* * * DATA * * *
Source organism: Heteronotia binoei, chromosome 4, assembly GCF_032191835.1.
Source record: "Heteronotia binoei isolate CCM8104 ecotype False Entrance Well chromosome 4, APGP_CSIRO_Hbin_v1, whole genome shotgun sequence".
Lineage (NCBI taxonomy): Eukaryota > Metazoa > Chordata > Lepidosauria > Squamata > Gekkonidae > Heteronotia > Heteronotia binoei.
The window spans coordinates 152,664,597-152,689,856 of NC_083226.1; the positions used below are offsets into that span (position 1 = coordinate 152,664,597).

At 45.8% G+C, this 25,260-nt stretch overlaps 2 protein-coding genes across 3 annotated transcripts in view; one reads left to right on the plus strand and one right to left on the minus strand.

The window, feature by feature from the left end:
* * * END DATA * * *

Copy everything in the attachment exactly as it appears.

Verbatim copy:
Source organism: Heteronotia binoei, chromosome 4, assembly GCF_032191835.1.
Source record: "Heteronotia binoei isolate CCM8104 ecotype False Entrance Well chromosome 4, APGP_CSIRO_Hbin_v1, whole genome shotgun sequence".
Lineage (NCBI taxonomy): Eukaryota > Metazoa > Chordata > Lepidosauria > Squamata > Gekkonidae > Heteronotia > Heteronotia binoei.
The window spans coordinates 152,664,597-152,689,856 of NC_083226.1; the positions used below are offsets into that span (position 1 = coordinate 152,664,597).

At 45.8% G+C, this 25,260-nt stretch overlaps 2 protein-coding genes across 3 annotated transcripts in view; one reads left to right on the plus strand and one right to left on the minus strand.

The window, feature by feature from the left end: